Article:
The first eligibility requirement for an entity seeking to be a debtor under Chapter 9 is that such entity be a municipality. Pursuant to section 101(40) of the Bankruptcy Code the term “municipality” means a political subdivision or public agency or instrumentality of a State. The Bankruptcy Code does not define the terms “political subdivision,” “public agency” or “instrumentality” of a state.

Municipality Must Be Specifically Authorized to Be a Debtor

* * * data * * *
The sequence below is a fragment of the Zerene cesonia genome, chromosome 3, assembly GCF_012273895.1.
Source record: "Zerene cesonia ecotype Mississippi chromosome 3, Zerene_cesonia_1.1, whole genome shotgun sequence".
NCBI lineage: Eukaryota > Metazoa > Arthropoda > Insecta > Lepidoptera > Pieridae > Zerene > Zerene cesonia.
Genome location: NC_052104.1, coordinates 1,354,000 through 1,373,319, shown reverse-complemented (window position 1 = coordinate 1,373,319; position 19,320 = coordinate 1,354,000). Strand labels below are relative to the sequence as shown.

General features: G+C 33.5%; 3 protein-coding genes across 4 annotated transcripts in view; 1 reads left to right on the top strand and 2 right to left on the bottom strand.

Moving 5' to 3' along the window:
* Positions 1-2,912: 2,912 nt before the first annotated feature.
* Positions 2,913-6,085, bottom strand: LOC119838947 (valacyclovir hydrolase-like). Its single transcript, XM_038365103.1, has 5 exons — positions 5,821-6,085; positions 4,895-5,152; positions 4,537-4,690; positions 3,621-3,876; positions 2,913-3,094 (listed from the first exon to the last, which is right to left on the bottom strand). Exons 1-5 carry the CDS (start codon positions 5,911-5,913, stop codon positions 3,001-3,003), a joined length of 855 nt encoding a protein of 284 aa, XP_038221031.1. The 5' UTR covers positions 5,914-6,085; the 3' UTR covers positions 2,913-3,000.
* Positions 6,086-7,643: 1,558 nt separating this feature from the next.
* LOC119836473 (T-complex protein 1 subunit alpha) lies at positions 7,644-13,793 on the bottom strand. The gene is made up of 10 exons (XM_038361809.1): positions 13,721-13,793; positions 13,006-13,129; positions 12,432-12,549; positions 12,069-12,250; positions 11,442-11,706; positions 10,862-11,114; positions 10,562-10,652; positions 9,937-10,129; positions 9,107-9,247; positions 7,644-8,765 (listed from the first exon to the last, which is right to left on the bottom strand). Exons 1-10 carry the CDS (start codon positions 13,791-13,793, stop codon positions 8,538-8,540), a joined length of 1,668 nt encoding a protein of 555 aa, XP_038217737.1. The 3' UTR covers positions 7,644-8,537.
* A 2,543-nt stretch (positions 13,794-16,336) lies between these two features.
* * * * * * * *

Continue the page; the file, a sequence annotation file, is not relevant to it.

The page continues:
The second eligibility requirement is that the municipality must be specifically authorized in its capacity as a municipality or by name, by state law or by a governmental officer or organization empowered by state law to make such authorization, to be a debtor under Chapter 9. Currently, eleven (11) states provide blanket authorization for municipalities to file for Chapter 9. [3] Sixteen (16) states have authorized municipal bankruptcy filings subject to certain conditions. [4] Such conditions include: written consent of the governor and/or other state officials (Connecticut, Kentucky, Louisiana, Ohio, Pennsylvania), limitation upon the types of municipal entities that may file for Chapter 9 (Colorado, Idaho, Illinois, Oregon), requirement that the filing entity have adopted a resolution authorizing the filing (Idaho, Montana, Washington), written approval by the governor after adoption of a resolution by a majority of the governing body of the local government declaring a financial emergency to exist and indicating that the emergency jeopardizes the health, safety and welfare of residents (Michigan), [5] prior oversight by a specially-appointed financial planning commission or emergency manager, which may then recommend a chapter 9 filing (Illinois and Michigan (approval of the governor also required) [6]), limitation upon the type of debt that can be adjusted in chapter 9 (Iowa, Pennsylvania), and pre-approval by a permanent state commission that has responsibility for local governments or municipal finance (New Jersey, New York, North Carolina). Rhode Island permits a receiver appointed by the state director of revenue to file a chapter 9 petition on behalf of the city or town for which it acts as receiver. [7]Georgia specifically prohibits municipalities from filing for Chapter 9, while twenty-one (21) other states provide no specific authorization for municipal bankruptcies, which means, that municipalities in those states are ineligible to file. [8] If a municipality is not specifically authorized to be a debtor, it is ineligible to be a debtor under chapter 9, and chapter 11 is likely to be unavailing also. To be eligible for chapter 11, an entity must be “a person that may be a debtor under chapter 7.” 11 U.S.C. § 109(d). And governmental units are specifically excluded from the definition of “person” in Bankruptcy Code section 101. As the Bankruptcy Court in In re Hosp. Auth. of Charlton County explained: